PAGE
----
1996-03-11 - Re: FCC & Internet phones

Header Data

From: Adam Shostack <adam@lighthouse.homeport.org>
To: wlkngowl@unix.asb.com (Mutant Rob)
Message Hash: 8e49dc988fcb26c2c6e69fdea2d3ec5f04fa7eadfb97fbdebbef3f8d42a9f58d
Message ID: <199603100507.AAA02942@homeport.org>
Reply To: <199603100222.VAA06105@bb.hks.net>
UTC Datetime: 1996-03-11 00:05:58 UTC
Raw Date: Mon, 11 Mar 1996 08:05:58 +0800

Raw message

From: Adam Shostack <adam@lighthouse.homeport.org>
Date: Mon, 11 Mar 1996 08:05:58 +0800
To: wlkngowl@unix.asb.com (Mutant Rob)
Subject: Re: FCC & Internet phones
In-Reply-To: <199603100222.VAA06105@bb.hks.net>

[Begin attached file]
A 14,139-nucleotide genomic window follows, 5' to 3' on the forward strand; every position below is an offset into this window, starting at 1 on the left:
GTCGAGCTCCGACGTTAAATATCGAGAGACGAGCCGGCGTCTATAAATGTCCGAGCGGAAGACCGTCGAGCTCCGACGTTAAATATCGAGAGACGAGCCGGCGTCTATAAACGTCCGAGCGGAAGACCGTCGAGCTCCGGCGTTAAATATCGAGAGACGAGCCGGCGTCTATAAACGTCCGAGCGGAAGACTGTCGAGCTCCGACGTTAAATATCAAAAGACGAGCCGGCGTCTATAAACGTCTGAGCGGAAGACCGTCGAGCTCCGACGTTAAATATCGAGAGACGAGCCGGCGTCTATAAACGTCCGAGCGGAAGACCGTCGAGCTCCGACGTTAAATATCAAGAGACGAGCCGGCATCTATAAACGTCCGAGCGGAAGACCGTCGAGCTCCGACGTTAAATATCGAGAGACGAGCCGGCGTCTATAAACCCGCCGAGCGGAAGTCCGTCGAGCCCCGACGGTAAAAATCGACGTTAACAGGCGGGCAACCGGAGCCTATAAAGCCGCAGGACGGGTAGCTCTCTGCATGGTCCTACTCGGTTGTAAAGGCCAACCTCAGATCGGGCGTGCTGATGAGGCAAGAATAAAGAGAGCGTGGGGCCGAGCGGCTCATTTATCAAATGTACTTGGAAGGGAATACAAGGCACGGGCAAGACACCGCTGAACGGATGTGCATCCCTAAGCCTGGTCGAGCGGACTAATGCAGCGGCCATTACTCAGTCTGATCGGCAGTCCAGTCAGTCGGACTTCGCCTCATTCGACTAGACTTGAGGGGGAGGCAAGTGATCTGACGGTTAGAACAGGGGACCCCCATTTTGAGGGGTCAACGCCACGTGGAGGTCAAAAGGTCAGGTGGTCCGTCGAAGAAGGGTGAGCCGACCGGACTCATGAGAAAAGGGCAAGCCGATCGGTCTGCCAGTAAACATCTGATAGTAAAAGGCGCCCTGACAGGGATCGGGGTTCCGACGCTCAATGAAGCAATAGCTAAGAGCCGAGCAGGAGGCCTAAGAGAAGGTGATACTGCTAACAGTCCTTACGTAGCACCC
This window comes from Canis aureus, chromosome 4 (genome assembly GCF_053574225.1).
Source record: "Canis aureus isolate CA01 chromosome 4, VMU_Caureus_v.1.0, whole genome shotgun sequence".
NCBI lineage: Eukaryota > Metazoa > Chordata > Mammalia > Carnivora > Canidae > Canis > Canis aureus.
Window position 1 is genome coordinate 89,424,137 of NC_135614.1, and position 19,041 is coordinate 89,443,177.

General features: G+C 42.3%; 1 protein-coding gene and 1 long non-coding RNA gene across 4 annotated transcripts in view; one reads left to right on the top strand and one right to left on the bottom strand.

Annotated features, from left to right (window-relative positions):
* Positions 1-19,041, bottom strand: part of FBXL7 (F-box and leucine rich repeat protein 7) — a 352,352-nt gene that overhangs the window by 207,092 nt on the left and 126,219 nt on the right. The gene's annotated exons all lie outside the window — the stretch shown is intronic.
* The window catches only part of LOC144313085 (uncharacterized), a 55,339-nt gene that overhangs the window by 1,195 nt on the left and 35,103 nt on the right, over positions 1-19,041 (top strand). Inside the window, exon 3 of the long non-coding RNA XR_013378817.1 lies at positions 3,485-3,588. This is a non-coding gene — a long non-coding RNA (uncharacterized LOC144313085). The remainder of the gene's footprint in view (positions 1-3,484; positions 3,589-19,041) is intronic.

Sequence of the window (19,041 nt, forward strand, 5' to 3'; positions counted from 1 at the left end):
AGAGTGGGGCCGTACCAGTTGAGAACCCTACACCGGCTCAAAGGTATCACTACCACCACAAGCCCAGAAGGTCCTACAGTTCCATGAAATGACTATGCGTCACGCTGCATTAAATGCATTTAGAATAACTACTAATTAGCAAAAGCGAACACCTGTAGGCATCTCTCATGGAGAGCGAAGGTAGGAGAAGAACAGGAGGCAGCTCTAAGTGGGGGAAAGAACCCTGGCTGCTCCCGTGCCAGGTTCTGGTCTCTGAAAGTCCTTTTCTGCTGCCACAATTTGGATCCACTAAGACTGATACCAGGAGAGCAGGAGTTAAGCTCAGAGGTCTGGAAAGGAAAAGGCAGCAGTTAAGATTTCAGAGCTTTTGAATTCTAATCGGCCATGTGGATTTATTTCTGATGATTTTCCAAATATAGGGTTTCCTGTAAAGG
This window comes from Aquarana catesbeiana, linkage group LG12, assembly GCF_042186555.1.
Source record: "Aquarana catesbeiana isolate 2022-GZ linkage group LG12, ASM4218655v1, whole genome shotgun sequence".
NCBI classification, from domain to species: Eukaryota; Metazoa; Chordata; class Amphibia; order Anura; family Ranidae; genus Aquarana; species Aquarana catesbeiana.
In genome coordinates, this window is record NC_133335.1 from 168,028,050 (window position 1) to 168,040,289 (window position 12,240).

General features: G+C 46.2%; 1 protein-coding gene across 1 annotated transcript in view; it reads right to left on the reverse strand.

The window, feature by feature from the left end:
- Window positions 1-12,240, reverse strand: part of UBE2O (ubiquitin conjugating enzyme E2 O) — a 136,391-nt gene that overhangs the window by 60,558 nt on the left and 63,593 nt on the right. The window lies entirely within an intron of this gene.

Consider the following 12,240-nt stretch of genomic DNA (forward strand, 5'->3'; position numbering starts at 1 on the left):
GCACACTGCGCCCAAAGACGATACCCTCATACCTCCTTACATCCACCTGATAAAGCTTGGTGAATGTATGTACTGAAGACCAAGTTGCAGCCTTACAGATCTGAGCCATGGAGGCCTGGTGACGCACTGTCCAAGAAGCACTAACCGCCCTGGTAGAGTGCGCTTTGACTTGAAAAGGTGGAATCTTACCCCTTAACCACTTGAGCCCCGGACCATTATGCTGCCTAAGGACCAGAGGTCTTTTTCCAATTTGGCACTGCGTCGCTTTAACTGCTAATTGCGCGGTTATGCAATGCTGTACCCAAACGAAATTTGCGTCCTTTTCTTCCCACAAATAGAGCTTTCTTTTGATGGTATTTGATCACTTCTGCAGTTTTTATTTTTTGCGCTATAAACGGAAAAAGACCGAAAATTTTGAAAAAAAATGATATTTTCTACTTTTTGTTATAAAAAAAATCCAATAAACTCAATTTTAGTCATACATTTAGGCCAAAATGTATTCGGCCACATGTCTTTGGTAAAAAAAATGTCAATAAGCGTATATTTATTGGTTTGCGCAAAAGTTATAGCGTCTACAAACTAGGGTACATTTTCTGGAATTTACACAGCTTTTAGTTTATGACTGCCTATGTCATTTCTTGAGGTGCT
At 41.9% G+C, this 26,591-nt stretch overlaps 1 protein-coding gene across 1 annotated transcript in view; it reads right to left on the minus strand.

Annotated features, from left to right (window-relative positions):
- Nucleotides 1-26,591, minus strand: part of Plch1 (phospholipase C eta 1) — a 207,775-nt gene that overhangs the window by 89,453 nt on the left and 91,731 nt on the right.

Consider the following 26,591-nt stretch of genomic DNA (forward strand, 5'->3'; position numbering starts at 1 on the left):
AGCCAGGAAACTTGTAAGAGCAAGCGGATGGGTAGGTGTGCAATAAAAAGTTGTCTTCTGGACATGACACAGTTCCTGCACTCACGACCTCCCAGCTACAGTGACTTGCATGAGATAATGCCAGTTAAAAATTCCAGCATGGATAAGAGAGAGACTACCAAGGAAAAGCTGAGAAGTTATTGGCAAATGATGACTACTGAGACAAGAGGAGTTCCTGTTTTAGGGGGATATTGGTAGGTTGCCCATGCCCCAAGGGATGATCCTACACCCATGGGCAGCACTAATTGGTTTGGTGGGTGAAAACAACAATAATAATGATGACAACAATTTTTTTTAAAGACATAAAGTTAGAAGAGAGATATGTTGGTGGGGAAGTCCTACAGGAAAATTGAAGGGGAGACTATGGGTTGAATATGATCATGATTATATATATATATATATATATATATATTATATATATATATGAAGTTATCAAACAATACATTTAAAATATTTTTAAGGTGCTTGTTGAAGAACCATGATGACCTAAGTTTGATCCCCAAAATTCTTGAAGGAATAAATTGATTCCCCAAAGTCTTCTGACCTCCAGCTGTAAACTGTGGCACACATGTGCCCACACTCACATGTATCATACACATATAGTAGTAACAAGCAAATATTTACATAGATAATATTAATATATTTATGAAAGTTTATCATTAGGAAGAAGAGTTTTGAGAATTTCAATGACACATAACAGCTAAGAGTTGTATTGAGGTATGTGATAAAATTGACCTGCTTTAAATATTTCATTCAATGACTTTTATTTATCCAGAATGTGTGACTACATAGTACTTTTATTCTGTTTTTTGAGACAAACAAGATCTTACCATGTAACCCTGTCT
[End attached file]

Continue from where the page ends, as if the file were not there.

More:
Message-ID: <199603100507.AAA02942@homeport.org>
MIME-Version: 1.0
Content-Type: text

Mutant Rob wrote:
| >         Q: Is it practically possible to find netphone traffic on a
| > generic network at any level above the source and target addresses?
| Good question.

Presumably, the signal has a number of charictaristics.  Some of them
have a central switchboard, where preople go to set up calls.  Most
presumably use a mix of a UDP data connection and tcp for control
functions.  They all consist of high volume, long duration connections
(or data flows in the case of UDP.)  Many probably use a standardized
destination port.  They might use the urgent pointer to force data up
the stack quickly.

	In short, yes the data streams can be easily found, if one can
tap and grep a T3 in real time.


"It is seldom that liberty of any kind is lost all at once."